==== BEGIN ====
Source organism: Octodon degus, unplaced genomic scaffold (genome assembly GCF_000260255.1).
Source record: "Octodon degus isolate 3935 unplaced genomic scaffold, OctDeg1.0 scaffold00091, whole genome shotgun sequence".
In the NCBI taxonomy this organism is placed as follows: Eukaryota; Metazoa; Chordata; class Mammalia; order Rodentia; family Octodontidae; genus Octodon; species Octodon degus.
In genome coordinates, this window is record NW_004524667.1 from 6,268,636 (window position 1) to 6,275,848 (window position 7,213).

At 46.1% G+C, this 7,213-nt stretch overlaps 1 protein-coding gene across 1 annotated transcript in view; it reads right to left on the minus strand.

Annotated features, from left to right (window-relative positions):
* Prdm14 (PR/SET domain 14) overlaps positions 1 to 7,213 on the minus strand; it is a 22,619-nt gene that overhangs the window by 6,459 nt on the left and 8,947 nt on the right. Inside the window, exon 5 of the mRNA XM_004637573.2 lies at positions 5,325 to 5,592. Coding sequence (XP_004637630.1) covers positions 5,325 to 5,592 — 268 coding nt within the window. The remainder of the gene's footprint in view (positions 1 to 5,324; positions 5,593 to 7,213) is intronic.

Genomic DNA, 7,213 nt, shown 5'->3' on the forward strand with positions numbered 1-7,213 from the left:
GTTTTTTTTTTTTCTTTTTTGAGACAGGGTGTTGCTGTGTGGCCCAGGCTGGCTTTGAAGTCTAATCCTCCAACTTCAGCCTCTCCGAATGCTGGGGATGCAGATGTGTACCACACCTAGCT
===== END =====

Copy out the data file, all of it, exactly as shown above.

Source organism: Octodon degus, unplaced genomic scaffold (genome assembly GCF_000260255.1).
Source record: "Octodon degus isolate 3935 unplaced genomic scaffold, OctDeg1.0 scaffold00091, whole genome shotgun sequence".
In the NCBI taxonomy this organism is placed as follows: Eukaryota; Metazoa; Chordata; class Mammalia; order Rodentia; family Octodontidae; genus Octodon; species Octodon degus.
In genome coordinates, this window is record NW_004524667.1 from 6,268,636 (window position 1) to 6,275,848 (window position 7,213).

At 46.1% G+C, this 7,213-nt stretch overlaps 1 protein-coding gene across 1 annotated transcript in view; it reads right to left on the minus strand.

Annotated features, from left to right (window-relative positions):
* Prdm14 (PR/SET domain 14) overlaps positions 1 to 7,213 on the minus strand; it is a 22,619-nt gene that overhangs the window by 6,459 nt on the left and 8,947 nt on the right. Inside the window, exon 5 of the mRNA XM_004637573.2 lies at positions 5,325 to 5,592. Coding sequence (XP_004637630.1) covers positions 5,325 to 5,592 — 268 coding nt within the window. The remainder of the gene's footprint in view (positions 1 to 5,324; positions 5,593 to 7,213) is intronic.

Genomic DNA, 7,213 nt, shown 5'->3' on the forward strand with positions numbered 1-7,213 from the left:
GTTTTTTTTTTTTCTTTTTTGAGACAGGGTGTTGCTGTGTGGCCCAGGCTGGCTTTGAAGTCTAATCCTCCAACTTCAGCCTCTCCGAATGCTGGGGATGCAGATGTGTACCACACCTAGCT